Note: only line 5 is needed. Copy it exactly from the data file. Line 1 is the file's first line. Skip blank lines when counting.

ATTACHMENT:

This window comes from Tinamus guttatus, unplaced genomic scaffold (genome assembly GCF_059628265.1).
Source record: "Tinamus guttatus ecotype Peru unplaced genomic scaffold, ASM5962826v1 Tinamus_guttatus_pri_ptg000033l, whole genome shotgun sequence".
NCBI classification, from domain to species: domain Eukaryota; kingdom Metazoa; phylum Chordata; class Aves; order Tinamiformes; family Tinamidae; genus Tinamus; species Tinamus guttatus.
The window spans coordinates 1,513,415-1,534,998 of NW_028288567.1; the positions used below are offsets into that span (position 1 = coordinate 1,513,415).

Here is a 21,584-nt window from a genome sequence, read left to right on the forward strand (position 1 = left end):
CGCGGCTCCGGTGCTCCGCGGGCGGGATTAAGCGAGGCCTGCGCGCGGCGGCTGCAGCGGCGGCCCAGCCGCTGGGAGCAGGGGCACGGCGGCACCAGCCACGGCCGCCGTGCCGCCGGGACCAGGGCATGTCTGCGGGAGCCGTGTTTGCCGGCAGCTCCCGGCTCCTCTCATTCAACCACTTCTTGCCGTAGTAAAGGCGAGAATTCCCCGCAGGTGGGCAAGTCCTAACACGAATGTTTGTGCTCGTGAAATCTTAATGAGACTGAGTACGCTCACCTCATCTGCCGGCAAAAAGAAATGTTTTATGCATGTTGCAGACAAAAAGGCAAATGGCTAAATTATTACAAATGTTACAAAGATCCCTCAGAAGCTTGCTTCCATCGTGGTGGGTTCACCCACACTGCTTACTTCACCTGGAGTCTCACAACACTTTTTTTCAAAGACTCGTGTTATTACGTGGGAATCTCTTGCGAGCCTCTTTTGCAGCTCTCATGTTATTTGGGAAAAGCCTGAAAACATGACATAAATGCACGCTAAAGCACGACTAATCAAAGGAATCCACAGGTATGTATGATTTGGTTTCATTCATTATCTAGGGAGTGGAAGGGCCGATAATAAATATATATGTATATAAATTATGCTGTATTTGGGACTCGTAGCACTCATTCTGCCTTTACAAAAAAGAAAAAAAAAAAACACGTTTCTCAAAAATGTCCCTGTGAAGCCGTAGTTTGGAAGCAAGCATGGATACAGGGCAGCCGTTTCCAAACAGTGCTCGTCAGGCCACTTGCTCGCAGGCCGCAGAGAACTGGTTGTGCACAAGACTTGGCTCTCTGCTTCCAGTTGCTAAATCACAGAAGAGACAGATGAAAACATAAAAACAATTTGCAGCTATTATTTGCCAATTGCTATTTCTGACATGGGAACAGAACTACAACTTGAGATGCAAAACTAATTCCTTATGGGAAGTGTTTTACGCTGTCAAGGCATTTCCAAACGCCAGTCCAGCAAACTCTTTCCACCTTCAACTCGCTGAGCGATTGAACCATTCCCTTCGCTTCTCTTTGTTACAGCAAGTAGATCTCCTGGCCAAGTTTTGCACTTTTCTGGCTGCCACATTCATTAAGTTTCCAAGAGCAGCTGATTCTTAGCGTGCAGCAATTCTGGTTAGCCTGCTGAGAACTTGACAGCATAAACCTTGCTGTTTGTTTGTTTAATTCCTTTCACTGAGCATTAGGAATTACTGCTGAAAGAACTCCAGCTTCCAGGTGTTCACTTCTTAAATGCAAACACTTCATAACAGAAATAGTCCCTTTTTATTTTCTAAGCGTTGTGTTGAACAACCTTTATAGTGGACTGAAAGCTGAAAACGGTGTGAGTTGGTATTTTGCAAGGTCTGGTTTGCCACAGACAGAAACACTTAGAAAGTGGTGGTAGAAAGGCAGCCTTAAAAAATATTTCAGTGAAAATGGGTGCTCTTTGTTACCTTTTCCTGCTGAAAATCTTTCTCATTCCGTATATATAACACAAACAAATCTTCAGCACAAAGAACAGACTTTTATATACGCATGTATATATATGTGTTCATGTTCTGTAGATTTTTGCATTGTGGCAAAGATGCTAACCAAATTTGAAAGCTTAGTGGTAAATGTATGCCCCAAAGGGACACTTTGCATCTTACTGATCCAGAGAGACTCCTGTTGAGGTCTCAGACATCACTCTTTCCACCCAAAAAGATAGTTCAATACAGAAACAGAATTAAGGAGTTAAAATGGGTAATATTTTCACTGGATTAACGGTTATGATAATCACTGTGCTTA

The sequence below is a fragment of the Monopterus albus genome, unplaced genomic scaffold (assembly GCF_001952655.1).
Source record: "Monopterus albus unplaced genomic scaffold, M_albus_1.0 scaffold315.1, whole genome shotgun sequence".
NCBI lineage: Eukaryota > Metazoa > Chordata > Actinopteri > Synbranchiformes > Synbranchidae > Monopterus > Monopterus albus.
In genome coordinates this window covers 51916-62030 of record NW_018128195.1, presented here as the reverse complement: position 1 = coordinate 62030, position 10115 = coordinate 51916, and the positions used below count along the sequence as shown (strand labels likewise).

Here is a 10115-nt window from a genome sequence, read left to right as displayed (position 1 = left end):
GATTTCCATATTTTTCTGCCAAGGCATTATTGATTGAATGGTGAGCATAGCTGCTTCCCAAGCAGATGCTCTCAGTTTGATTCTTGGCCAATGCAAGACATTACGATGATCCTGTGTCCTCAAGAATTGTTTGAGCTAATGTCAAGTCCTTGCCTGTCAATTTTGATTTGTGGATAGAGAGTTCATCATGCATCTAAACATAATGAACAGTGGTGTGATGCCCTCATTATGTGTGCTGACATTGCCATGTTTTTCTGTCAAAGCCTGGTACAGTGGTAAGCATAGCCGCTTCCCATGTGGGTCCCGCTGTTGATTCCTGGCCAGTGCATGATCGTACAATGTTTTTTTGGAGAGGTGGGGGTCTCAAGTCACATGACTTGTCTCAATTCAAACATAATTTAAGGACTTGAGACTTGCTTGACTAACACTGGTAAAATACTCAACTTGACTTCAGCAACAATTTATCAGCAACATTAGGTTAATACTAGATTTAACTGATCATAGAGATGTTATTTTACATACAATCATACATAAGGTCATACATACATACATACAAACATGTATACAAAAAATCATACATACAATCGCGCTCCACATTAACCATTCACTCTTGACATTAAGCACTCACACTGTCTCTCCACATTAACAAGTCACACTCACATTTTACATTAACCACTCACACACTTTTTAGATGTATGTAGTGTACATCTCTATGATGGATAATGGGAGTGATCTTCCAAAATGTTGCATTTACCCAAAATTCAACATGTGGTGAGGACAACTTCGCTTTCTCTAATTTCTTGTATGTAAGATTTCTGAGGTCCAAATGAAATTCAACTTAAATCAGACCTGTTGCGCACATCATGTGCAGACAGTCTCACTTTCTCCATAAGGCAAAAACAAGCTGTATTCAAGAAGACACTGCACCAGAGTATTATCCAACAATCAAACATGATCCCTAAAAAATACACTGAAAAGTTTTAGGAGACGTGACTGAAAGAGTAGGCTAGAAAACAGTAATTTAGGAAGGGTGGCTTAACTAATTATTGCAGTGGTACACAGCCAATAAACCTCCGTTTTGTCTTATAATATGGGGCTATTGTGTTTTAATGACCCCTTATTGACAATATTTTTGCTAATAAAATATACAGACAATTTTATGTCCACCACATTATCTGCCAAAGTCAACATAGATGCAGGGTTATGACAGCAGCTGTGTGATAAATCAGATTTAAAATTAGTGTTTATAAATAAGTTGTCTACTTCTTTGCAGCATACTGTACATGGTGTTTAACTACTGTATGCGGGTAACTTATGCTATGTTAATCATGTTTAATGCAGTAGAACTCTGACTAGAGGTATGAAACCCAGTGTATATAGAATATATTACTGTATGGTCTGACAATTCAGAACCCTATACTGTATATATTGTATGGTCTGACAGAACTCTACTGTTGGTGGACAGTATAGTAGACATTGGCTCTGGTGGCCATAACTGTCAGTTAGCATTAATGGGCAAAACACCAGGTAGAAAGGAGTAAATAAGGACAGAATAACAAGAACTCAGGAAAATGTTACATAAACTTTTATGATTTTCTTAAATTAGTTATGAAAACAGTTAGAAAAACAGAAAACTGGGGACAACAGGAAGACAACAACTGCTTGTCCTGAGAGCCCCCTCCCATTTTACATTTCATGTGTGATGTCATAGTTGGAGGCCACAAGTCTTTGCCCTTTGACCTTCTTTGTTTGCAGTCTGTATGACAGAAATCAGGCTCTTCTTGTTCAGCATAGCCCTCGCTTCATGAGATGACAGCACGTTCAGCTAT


Here is a 21,584-nt window from a genome sequence, read left to right on the forward strand (position 1 = left end):